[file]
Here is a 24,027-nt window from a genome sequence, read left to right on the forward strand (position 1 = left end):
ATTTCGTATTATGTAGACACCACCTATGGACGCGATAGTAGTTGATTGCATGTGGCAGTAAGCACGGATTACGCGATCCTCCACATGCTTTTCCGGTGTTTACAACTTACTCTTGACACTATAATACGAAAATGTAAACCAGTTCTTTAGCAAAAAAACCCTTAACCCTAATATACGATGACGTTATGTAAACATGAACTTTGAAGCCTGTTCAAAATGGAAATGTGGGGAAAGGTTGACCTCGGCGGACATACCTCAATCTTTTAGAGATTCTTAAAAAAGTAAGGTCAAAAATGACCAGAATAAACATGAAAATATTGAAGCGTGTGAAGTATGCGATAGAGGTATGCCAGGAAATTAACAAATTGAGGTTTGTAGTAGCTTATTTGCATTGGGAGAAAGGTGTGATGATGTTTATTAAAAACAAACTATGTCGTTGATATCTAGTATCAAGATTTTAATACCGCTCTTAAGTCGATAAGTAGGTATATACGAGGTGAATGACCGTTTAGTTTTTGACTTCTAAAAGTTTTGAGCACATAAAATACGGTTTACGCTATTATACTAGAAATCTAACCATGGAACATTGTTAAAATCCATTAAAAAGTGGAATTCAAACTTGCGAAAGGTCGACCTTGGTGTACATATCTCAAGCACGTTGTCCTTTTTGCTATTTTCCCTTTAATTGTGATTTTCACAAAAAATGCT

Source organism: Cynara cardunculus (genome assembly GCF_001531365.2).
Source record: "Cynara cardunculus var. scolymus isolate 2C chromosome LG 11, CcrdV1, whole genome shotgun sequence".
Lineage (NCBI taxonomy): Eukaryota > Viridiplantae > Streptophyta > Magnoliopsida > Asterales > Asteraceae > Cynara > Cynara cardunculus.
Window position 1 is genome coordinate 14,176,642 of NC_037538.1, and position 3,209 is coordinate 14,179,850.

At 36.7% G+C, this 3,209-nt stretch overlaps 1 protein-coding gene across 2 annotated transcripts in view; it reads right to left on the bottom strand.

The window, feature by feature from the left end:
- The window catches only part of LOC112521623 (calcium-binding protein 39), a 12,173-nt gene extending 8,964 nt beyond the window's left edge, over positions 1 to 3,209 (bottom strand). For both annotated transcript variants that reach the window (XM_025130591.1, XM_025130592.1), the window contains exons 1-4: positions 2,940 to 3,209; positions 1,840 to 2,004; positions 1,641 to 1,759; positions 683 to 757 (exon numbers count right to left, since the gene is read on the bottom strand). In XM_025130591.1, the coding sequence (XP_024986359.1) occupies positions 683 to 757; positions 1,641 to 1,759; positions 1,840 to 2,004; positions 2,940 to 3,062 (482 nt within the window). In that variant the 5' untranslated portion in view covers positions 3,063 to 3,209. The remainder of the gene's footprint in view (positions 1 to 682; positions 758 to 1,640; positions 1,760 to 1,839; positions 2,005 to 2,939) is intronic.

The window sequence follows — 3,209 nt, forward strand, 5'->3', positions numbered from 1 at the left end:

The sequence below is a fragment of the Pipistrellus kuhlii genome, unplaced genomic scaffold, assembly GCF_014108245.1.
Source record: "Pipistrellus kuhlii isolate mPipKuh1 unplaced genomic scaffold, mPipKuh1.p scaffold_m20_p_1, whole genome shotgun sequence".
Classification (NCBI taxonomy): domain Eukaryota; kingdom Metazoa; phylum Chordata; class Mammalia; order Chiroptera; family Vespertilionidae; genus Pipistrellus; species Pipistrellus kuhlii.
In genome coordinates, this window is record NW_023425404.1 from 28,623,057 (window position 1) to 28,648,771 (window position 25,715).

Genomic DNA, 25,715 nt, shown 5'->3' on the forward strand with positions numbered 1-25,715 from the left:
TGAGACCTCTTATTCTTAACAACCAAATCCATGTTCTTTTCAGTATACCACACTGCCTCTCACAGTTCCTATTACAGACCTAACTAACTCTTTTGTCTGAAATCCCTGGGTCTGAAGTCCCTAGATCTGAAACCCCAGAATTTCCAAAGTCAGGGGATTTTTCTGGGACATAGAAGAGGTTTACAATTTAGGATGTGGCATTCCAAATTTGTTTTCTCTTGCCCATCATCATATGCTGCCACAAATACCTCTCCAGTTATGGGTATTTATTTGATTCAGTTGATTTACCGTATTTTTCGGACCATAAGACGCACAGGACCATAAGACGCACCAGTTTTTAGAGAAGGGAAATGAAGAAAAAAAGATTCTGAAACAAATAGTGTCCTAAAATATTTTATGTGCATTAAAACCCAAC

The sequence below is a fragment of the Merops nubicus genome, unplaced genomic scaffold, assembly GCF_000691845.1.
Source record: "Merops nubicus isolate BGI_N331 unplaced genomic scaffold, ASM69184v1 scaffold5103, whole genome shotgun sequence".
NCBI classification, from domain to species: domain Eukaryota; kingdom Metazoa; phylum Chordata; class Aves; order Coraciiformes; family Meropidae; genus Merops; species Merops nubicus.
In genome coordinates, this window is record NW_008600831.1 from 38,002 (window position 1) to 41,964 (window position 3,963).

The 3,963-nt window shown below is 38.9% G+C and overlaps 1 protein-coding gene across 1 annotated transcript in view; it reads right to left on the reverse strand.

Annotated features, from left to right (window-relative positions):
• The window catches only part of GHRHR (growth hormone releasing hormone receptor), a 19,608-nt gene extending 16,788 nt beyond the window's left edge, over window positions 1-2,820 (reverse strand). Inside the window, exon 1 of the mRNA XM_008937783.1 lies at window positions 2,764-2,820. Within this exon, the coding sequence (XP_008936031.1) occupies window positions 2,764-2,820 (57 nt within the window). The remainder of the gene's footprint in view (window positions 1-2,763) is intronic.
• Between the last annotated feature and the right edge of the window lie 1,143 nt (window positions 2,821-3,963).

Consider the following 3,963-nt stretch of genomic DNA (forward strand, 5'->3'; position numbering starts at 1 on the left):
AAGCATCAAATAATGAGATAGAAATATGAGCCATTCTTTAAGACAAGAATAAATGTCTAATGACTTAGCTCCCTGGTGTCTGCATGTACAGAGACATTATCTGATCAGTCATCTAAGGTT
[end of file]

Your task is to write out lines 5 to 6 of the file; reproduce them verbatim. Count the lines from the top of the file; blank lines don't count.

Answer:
Lineage (NCBI taxonomy): Eukaryota > Viridiplantae > Streptophyta > Magnoliopsida > Asterales > Asteraceae > Cynara > Cynara cardunculus.
Window position 1 is genome coordinate 14,176,642 of NC_037538.1, and position 3,209 is coordinate 14,179,850.